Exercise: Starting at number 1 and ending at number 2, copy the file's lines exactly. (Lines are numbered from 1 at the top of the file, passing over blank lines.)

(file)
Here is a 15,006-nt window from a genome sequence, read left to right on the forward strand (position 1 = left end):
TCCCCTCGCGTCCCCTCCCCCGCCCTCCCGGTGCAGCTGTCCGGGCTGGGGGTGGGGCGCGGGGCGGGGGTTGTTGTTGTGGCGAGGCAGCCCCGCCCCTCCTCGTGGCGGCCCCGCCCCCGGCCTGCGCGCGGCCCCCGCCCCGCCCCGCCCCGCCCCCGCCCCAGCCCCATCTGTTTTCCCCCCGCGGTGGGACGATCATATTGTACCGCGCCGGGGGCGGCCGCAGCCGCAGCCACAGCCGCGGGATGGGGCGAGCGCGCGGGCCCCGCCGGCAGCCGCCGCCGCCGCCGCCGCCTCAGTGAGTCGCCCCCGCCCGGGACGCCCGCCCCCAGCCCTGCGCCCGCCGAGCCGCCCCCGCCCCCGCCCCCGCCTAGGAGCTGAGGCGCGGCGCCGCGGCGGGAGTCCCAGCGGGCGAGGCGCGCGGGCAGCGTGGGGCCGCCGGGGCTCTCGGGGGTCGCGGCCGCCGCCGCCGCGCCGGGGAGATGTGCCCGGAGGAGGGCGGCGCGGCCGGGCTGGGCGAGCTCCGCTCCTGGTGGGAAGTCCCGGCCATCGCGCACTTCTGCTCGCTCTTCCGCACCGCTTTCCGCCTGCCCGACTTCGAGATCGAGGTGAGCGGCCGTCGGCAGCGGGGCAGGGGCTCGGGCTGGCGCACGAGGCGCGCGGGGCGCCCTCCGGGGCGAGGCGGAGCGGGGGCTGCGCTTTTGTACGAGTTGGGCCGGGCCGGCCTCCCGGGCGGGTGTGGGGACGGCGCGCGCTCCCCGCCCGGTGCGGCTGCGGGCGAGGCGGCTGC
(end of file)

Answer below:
Here is a 15,006-nt window from a genome sequence, read left to right on the forward strand (position 1 = left end):
TCCCCTCGCGTCCCCTCCCCCGCCCTCCCGGTGCAGCTGTCCGGGCTGGGGGTGGGGCGCGGGGCGGGGGTTGTTGTTGTGGCGAGGCAGCCCCGCCCCTCCTCGTGGCGGCCCCGCCCCCGGCCTGCGCGCGGCCCCCGCCCCGCCCCGCCCCGCCCCCGCCCCAGCCCCATCTGTTTTCCCCCCGCGGTGGGACGATCATATTGTACCGCGCCGGGGGCGGCCGCAGCCGCAGCCACAGCCGCGGGATGGGGCGAGCGCGCGGGCCCCGCCGGCAGCCGCCGCCGCCGCCGCCGCCTCAGTGAGTCGCCCCCGCCCGGGACGCCCGCCCCCAGCCCTGCGCCCGCCGAGCCGCCCCCGCCCCCGCCCCCGCCTAGGAGCTGAGGCGCGGCGCCGCGGCGGGAGTCCCAGCGGGCGAGGCGCGCGGGCAGCGTGGGGCCGCCGGGGCTCTCGGGGGTCGCGGCCGCCGCCGCCGCGCCGGGGAGATGTGCCCGGAGGAGGGCGGCGCGGCCGGGCTGGGCGAGCTCCGCTCCTGGTGGGAAGTCCCGGCCATCGCGCACTTCTGCTCGCTCTTCCGCACCGCTTTCCGCCTGCCCGACTTCGAGATCGAGGTGAGCGGCCGTCGGCAGCGGGGCAGGGGCTCGGGCTGGCGCACGAGGCGCGCGGGGCGCCCTCCGGGGCGAGGCGGAGCGGGGGCTGCGCTTTTGTACGAGTTGGGCCGGGCCGGCCTCCCGGGCGGGTGTGGGGACGGCGCGCGCTCCCCGCCCGGTGCGGCTGCGGGCGAGGCGGCTGC